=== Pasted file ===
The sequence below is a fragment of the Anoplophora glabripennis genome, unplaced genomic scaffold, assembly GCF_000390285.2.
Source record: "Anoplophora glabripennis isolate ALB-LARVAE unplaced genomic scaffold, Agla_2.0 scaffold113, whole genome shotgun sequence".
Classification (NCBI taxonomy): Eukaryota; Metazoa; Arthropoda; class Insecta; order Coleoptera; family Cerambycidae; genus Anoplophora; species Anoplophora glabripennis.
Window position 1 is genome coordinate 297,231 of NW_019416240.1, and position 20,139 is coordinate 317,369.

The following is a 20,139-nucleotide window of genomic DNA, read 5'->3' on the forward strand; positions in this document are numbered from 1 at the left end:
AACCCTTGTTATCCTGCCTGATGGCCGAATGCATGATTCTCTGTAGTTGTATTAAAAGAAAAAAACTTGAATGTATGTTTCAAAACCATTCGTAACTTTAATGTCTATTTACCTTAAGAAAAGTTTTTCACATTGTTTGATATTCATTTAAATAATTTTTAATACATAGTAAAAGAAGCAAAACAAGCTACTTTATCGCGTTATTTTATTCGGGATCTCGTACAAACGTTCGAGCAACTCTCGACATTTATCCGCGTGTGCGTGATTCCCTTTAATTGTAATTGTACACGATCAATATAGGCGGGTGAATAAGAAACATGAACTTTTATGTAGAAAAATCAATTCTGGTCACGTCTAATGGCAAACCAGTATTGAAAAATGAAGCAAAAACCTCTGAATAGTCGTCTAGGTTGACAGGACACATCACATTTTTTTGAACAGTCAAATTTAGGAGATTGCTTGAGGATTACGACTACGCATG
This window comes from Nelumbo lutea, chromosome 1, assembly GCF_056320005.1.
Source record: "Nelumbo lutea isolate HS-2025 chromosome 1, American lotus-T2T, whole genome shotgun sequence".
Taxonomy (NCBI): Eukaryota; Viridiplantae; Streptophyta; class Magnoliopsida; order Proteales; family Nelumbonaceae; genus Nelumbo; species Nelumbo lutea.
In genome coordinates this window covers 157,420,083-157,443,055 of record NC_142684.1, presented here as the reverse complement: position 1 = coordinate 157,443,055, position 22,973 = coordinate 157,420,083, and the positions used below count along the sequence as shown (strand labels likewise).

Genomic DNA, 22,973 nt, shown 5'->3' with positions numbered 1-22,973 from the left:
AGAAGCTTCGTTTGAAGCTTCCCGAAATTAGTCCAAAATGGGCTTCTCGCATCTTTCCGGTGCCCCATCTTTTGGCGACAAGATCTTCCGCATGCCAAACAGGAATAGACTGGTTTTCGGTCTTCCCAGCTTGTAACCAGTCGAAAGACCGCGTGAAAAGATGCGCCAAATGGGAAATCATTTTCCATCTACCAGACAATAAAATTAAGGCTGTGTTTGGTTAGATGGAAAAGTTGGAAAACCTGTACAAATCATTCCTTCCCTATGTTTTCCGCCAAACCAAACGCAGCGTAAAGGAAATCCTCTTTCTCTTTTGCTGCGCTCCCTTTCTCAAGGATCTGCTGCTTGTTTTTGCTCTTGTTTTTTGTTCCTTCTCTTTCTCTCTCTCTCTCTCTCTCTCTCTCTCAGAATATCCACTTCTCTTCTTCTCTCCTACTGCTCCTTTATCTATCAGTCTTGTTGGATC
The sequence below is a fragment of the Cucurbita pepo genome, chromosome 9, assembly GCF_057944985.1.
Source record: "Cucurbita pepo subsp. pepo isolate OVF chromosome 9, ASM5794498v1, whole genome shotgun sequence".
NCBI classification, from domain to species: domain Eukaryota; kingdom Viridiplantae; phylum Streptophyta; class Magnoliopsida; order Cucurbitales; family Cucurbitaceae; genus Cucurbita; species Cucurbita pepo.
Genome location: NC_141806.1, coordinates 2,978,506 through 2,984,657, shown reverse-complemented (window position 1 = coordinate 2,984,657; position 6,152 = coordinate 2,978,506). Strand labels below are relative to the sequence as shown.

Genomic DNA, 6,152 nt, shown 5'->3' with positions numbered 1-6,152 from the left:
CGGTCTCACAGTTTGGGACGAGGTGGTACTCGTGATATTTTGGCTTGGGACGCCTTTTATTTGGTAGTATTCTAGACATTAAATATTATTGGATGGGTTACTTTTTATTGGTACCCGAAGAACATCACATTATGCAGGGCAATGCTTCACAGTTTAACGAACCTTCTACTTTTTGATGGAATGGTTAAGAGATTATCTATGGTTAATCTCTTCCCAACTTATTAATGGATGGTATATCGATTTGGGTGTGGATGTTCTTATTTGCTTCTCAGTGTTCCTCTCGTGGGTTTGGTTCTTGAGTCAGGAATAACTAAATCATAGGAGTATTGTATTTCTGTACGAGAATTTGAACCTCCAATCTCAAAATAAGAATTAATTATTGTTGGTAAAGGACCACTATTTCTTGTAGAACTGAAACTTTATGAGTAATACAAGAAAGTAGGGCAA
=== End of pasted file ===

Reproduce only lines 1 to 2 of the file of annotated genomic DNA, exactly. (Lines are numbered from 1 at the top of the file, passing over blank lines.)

The sequence below is a fragment of the Anoplophora glabripennis genome, unplaced genomic scaffold, assembly GCF_000390285.2.
Source record: "Anoplophora glabripennis isolate ALB-LARVAE unplaced genomic scaffold, Agla_2.0 scaffold113, whole genome shotgun sequence".